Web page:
Rental costs are up in St. Louis region
It’s getting increasingly difficult for renters to save money for their first home.
That’s according to a National Association of Realtors report released last month that found rental costs have outpaced wages in many cities. The study looked at 70 metropolitan areas from 2009 to 2014.
In St. Louis, rents went up about 10 percent during that period, while wages for 25-44 year-olds rose 9.5 percent, according the NAR study. Still, that was well below the leaps in rental costs experienced in New York, Seattle and San Jose, Calif. where rents rose by 50, 32, and 25 percent respectively, far outpacing wages.
NAR chief economist Lawrence Yun said when rents rise, it typically is a tipping point for well-qualified renters to consider home ownership. That isn’t happening right now.
"We have a situation where rents are rising too strongly and hence it could be eating into people’s savings," Yun said. "So it’s hard to save for a down payment and that hinders the possibility of converting into ownership."
Buying a first home
The picture is likely more nuanced, according to Charles Gascon, regional economist for the Federal Reserve Bank of St. Louis. He said young people are waiting longer to purchase their first home and following the recession, owning a home is not the key to financial security it once was considered.
"Home ownership can be a risky investment," Gascon said. "For some people maybe it’s a better idea to rent."
While rental costs have increased in St. Louis, Gascon said the NAR’s data only includes market-rate apartment buildings with more than 40 units. He said when single family home rentals and smaller apartment buildings are included, the increase is likely closer to 6 to 7 percent in St. Louis. Meanwhile, he said the average per capita income increase in the metro area for all ages between 2009 and 2014 was about 12.5 percent.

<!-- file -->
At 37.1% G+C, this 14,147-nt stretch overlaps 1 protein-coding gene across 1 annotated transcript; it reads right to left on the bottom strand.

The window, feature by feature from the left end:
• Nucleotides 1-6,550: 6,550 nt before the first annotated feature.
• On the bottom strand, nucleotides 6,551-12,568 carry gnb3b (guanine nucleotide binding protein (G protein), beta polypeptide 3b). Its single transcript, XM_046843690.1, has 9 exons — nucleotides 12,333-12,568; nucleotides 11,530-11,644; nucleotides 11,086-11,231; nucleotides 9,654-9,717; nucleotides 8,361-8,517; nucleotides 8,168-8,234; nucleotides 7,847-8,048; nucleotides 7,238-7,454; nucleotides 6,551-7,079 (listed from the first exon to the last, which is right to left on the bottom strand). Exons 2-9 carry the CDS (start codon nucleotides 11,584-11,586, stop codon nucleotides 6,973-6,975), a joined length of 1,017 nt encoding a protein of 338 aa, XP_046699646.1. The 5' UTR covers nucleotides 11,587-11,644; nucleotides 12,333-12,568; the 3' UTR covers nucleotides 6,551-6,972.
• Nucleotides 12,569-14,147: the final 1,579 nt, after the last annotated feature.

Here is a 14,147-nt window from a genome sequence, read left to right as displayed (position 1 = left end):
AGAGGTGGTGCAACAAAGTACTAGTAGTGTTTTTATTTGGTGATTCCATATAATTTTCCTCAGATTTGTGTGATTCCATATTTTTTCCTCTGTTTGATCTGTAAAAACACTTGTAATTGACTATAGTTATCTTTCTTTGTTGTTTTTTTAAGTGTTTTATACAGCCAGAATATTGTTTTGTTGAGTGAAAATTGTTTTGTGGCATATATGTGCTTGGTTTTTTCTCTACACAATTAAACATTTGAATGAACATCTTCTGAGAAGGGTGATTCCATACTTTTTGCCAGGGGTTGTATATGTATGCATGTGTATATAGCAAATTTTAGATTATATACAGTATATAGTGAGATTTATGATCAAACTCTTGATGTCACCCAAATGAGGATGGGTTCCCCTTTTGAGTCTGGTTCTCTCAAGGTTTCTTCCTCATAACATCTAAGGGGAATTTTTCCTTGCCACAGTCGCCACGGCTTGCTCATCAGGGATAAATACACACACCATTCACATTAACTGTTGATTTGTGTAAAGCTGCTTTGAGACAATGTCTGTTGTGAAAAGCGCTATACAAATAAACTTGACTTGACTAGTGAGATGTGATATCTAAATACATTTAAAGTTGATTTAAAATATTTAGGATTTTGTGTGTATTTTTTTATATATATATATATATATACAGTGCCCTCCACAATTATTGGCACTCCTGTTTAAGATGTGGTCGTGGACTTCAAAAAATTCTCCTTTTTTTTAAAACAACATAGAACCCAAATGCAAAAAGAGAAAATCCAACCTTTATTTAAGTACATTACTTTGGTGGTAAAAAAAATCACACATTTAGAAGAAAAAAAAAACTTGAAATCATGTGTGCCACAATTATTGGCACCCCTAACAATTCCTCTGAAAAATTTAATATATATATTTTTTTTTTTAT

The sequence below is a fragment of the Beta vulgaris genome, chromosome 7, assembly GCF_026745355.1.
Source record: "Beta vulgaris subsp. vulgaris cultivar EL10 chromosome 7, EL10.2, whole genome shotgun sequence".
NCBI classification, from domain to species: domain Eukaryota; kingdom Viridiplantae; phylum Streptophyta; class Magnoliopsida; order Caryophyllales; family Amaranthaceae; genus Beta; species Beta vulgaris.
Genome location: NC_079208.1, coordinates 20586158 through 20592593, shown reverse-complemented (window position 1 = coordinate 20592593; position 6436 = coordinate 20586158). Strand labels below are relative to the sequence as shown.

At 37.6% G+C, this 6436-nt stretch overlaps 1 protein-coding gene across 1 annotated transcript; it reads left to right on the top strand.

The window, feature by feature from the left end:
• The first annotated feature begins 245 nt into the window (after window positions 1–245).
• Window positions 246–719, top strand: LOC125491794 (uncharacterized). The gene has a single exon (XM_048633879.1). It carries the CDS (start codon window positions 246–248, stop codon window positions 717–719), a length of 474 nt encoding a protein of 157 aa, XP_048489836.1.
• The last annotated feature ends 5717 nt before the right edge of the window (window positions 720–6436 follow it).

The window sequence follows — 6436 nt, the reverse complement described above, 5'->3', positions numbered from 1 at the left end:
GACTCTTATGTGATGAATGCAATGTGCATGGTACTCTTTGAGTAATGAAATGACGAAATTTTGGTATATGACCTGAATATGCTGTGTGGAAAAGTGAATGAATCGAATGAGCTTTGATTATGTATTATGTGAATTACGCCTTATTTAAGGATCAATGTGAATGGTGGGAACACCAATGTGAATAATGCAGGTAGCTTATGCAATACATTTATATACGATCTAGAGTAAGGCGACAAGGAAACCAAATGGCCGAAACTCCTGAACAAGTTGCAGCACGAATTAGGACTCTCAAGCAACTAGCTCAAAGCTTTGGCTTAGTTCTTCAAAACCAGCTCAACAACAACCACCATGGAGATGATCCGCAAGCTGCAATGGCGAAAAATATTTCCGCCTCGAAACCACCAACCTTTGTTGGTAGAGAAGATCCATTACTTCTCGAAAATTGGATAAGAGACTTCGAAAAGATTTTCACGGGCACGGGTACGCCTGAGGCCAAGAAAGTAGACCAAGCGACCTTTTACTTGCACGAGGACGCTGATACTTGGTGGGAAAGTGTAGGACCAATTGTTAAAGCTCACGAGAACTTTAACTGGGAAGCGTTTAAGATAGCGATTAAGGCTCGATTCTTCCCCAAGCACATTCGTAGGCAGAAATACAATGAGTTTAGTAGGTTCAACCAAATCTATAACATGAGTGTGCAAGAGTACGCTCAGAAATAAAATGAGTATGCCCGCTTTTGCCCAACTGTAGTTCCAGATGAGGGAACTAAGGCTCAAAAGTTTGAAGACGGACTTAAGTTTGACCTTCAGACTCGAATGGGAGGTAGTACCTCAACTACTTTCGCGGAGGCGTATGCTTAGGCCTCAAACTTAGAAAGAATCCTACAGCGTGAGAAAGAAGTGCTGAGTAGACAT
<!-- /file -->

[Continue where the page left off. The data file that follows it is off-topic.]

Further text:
Still, Gascon said it’s true that rental costs have increased.
"The stories we’ve been hearing and reports I’ve read is, yeah, people are getting squeezed and they are putting a higher percentage of their budget toward rent," he said.
More new construction
The NAR’s solution to bring rental costs down is to start building more apartment buildings and homes. Yun said home prices are also rising faster than income, in part because there’s not enough housing stock.
"We’ve been at half the normal pace in new home construction for the past seven years and this accumulation of under production is beginning to show up in high rents and high home values," he said.
At least when it comes to apartment buildings, construction in St. Louis is taking off. New apartment projects such as The Standard in Midtown, and the Central West End Luxury Apartments by The Opus Group and City Walk on Euclid are under construction. Several other projects are on the drawing board elsewhere.
"There’s definitely momentum with new projects that are hitting the St. Louis market," said Matt Bukhshtaber, senior vice president at CBRE, a real estate investment firm.
Whether that will ease rental costs, Bukhshtaber said that’s hard to say.
"I think it’s so market-driven," he said. "I don’t think we’d be able to predict that."
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